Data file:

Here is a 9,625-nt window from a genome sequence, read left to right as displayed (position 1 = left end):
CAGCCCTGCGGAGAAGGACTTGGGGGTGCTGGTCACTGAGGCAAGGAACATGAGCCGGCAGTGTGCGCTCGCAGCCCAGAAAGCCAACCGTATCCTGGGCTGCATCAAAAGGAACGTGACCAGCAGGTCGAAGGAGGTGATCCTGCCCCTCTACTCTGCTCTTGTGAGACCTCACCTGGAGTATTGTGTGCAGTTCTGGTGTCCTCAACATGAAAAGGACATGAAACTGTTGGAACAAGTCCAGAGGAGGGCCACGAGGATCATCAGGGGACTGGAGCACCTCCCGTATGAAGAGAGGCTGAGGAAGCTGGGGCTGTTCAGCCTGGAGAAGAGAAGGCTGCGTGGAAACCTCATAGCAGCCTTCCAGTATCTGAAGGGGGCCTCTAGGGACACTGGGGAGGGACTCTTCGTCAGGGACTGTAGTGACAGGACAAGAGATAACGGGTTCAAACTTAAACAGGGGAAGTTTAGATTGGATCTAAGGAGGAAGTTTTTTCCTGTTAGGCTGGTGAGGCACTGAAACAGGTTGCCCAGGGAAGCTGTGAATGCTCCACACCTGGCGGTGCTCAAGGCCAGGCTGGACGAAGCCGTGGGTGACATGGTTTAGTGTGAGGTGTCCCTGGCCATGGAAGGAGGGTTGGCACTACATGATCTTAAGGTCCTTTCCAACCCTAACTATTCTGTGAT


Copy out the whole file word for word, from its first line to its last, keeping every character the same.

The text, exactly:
Here is a 9,625-nt window from a genome sequence, read left to right as displayed (position 1 = left end):
CAGCCCTGCGGAGAAGGACTTGGGGGTGCTGGTCACTGAGGCAAGGAACATGAGCCGGCAGTGTGCGCTCGCAGCCCAGAAAGCCAACCGTATCCTGGGCTGCATCAAAAGGAACGTGACCAGCAGGTCGAAGGAGGTGATCCTGCCCCTCTACTCTGCTCTTGTGAGACCTCACCTGGAGTATTGTGTGCAGTTCTGGTGTCCTCAACATGAAAAGGACATGAAACTGTTGGAACAAGTCCAGAGGAGGGCCACGAGGATCATCAGGGGACTGGAGCACCTCCCGTATGAAGAGAGGCTGAGGAAGCTGGGGCTGTTCAGCCTGGAGAAGAGAAGGCTGCGTGGAAACCTCATAGCAGCCTTCCAGTATCTGAAGGGGGCCTCTAGGGACACTGGGGAGGGACTCTTCGTCAGGGACTGTAGTGACAGGACAAGAGATAACGGGTTCAAACTTAAACAGGGGAAGTTTAGATTGGATCTAAGGAGGAAGTTTTTTCCTGTTAGGCTGGTGAGGCACTGAAACAGGTTGCCCAGGGAAGCTGTGAATGCTCCACACCTGGCGGTGCTCAAGGCCAGGCTGGACGAAGCCGTGGGTGACATGGTTTAGTGTGAGGTGTCCCTGGCCATGGAAGGAGGGTTGGCACTACATGATCTTAAGGTCCTTTCCAACCCTAACTATTCTGTGAT